Tomato cages are a brilliant way to support your plants, but only if you’re using them properly.
Many well-meaning people end up doing more harm than good when it comes to cages, so it’s worth doing a little bit of research in advance. (You’re in the right place!)
So, if you want to avoid killing your tomatoes with kindness, this article will tell you everything you need to know.
How To Use A Tomato Cage (Step-By-Step)
Don’t worry, using a tomato cage is pretty simple. Here are the 4 key steps you need to know.
1. Select the right cage for your variety.
2. Set the legs in your container so they touch the bottom.
If you’re using a cage directly in the ground, push it firmly into the soil to a depth of around 8 inches. Either way, your seedling should sit in the center of the cage.
3. Secure the cage with soil.
In a container, this means adding the soil around the cage and patting it down firmly. In the ground, you can make sure the cage is deep enough by shaking it and ensuring there’s no wiggle. Make sure you leave plenty of space between plants. (Exactly how much will depend on the variety.)
4. Support the vines by gently pulling them through the cage squares.
Smaller vines can be encouraged to grip the cage, whilst heavier ones can be loosely tied with garden twine. You will have to keep tying more vines as the plant grows. You will also need to do some pruning as you go along, but I’ll give you some quick pointers on that in the next section.
6 Tips For Using A Tomato Cage Properly
1. Work Out If You Really Need It
A cage provides the structure that some tomatoes need to thrive. Without this support, they are more vulnerable to pests, and the stems can snap under the weight of the plant.
But cages aren’t always appropriate!
Before going ahead and investing in some tomato cages, you need to make sure they are suitable for the variety you are growing. Tomato cages offer brilliant support for bush varieties (determinates), which stop growing after reaching a certain size.
If you are growing a vine variety (indeterminate), you would be much better off with a trellis. You could also use stakes instead of a cage, but they don’t offer the same level of support.
2. Get The Right Size For Your Plant
Once you’ve established that you’re growing a determinate variety, it’s time to think about size.
If you choose a tomato cage that isn’t tall enough, your plant is going to spill over the top, and the vines might snap under their own weight. Some tomato varieties can grow up to 10 ft tall so it’s important your cages can support such a tall plant.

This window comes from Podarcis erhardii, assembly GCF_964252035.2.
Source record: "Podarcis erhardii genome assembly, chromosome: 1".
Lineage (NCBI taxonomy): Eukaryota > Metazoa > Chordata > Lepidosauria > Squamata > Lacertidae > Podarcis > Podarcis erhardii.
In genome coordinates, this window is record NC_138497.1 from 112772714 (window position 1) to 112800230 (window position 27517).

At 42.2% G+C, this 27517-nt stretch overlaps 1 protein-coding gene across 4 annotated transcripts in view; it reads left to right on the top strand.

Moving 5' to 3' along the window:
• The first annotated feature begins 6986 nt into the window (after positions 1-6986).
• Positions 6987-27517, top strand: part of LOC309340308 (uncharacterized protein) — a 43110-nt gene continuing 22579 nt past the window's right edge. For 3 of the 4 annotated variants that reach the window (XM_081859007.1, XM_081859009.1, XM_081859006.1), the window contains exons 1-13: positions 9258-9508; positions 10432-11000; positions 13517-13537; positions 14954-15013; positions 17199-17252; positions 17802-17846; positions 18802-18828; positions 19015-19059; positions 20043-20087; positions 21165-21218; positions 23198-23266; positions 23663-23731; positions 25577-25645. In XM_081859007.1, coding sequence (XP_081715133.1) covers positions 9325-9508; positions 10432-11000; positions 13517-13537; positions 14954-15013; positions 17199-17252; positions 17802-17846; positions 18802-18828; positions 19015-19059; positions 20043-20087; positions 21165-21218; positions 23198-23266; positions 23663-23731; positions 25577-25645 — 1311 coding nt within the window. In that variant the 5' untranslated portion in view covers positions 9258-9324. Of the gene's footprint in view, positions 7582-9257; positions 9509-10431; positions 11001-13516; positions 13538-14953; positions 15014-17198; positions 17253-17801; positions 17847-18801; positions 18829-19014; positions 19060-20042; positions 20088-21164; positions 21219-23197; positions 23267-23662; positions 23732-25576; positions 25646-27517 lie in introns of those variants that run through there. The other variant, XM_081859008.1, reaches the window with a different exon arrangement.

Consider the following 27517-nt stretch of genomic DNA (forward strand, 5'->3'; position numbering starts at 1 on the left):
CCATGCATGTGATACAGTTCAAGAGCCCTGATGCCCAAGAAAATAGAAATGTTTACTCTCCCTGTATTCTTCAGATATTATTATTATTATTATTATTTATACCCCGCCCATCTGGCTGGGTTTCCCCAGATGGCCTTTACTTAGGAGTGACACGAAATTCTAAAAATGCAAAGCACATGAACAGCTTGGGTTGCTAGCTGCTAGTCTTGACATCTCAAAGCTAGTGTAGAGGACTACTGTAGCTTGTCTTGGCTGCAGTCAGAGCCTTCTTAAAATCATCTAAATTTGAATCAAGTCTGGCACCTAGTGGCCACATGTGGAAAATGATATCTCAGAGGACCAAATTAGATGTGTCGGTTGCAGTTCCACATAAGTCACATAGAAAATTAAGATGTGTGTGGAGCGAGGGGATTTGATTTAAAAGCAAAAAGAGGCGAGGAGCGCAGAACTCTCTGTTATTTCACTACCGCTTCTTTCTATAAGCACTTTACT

Remember that you will sink a good eight inches of your tomato cage into the ground for stability, and that should be accounted for when considering the dimensions you choose.
3. Don’t Waste Your Money
The most common type of tomato cage is actually the last one you want to be buying!
These are the light-duty, cone-shape cages that are available from pretty much every garden center. They might be cheap, but you’ll notice you can snap the wire with just a small amount of effort. (Probably don’t test this out in the garden center, or the manager won’t be too impressed.)
Why does this matter? Well, it needs to be able to support the weight of the plant as it grows fully. If the cage snaps, then you’ve wasted your money for no good reason, and your precious tomato vine might just break along with it.
Another reason that cone-shaped cages aren’t the best choice is that they offer less support at the base, exactly where it is needed. You’d be much better off with a sturdy, cylindrical shape tomato cage that offers decent support from the ground up.
(If you’ve already got the cone-shaped tomato cages, it’s no big deal. It’s a waste of your money and the earth’s resources to throw something out if it’s working for you. It’s just something to consider for next time!)
4. Set them deep into the ground
If you don’t set your tomato cage deeply enough in the ground, the whole thing can just blow over or be pulled down by the weight of the plants.
You can use cages in containers or directly in the garden, but they need to be set around 8 inches into the soil either way.